In Situ Observation of Sodiation and Magnesiation of ZnO Nanowire Compared to Lithiation Process

Tuesday, 26 May 2015: 14:20
Salon A-3 (Hilton Chicago)
H. Asayesh-Ardakani, A. Nie (Michigan Technological University), R. F. Klie (University Of Illinois At Chicago), and R. Shahbzian-Yassar (Michigan Technological University)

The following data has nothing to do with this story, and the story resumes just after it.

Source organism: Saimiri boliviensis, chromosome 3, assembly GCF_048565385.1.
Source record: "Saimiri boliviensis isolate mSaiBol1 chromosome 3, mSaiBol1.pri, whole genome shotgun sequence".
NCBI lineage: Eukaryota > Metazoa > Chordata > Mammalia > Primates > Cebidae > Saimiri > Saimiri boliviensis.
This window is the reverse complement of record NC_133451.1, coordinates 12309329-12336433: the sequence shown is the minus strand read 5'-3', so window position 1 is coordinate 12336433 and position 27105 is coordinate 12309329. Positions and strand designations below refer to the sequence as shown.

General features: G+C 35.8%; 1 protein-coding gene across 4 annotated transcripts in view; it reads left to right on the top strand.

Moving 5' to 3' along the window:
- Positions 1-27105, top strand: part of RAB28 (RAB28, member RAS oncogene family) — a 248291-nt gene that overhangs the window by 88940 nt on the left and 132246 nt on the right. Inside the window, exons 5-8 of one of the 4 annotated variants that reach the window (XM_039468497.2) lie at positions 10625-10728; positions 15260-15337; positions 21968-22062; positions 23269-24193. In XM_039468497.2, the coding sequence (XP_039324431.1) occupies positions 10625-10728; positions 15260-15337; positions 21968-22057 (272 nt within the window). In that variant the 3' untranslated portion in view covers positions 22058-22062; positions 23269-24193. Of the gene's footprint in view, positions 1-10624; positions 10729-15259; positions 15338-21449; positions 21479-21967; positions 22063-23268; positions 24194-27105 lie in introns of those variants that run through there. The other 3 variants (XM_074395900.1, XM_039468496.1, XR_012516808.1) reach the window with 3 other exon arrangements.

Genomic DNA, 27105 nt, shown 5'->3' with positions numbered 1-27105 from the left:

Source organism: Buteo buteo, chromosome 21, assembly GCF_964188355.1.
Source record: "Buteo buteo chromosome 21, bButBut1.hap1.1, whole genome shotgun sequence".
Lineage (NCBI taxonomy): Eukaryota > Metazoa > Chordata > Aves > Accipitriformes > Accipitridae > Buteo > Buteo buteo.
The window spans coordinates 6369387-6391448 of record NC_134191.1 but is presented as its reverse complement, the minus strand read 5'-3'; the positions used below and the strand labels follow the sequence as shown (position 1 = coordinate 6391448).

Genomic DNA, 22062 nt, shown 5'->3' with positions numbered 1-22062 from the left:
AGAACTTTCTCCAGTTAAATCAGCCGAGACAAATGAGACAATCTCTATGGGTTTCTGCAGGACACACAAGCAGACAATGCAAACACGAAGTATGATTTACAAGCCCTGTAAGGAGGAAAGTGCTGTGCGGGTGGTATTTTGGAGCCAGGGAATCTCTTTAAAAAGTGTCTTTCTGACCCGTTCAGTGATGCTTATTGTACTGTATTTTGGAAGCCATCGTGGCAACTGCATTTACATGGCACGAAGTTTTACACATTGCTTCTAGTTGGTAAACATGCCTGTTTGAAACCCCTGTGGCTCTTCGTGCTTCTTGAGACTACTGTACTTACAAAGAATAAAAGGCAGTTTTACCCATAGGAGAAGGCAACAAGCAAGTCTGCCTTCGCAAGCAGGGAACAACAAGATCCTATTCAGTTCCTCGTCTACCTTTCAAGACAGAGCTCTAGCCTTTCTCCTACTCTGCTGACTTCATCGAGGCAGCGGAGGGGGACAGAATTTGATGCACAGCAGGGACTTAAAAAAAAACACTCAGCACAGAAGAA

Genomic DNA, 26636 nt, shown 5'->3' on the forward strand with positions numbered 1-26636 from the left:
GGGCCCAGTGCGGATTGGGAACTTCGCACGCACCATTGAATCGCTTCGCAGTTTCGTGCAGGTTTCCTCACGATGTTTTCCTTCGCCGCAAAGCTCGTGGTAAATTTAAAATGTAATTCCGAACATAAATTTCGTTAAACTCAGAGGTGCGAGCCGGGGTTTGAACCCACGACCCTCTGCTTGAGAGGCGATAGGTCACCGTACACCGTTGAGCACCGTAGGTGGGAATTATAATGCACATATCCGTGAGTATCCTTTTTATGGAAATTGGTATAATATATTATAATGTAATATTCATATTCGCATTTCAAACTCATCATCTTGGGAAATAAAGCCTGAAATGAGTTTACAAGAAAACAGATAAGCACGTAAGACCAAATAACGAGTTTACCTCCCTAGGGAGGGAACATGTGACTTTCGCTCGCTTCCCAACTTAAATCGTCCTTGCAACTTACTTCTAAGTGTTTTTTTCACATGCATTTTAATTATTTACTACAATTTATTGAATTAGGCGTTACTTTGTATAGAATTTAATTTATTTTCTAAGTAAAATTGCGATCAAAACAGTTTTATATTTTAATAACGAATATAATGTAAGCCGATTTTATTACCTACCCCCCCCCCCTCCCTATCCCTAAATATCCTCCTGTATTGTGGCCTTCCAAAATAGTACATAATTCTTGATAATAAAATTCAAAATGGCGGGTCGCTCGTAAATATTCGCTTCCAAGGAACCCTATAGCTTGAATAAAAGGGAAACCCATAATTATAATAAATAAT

The over-growing demand of high capacity storage for application in electrical vehicles and green power backup energy has triggered the new battery concept search beyond Li-ion. Na-ion and Mg multivalent rechargeable batteries are recent concepts. The natural abadency of Na and Mg on earth makes these batteries more eco-friendly and affordable.  Another considerable issues in batteries are performance and cyclability of batteries. The anode materials usually experience large volume changes through the ion insertion and extraction. This volume change and lithium embrittlement usually causes cracks and loss of contact in the anode material, which ultimately causes the failure of battery. Here, we investigated and compared the structural and mechanical changes of ZnO nanowires during sodiation and magnesiation to lithiation process by using in situ transmission electron microscopy. The cracks were created upon the first lithiation process of single crystalline ZnO nanowire. The lithiated ZnO nanowire shows multiple glassy domains, which has low strength and ductility. This results in poor cyclability of battery. On the other hand, ZnO nanowires do not show any cracks and degradation after sodiation and magnesiation. The direct comparison between Na and Mg-ion batteries to most consumed Li-ion battery would pave the new search for high capacity battery.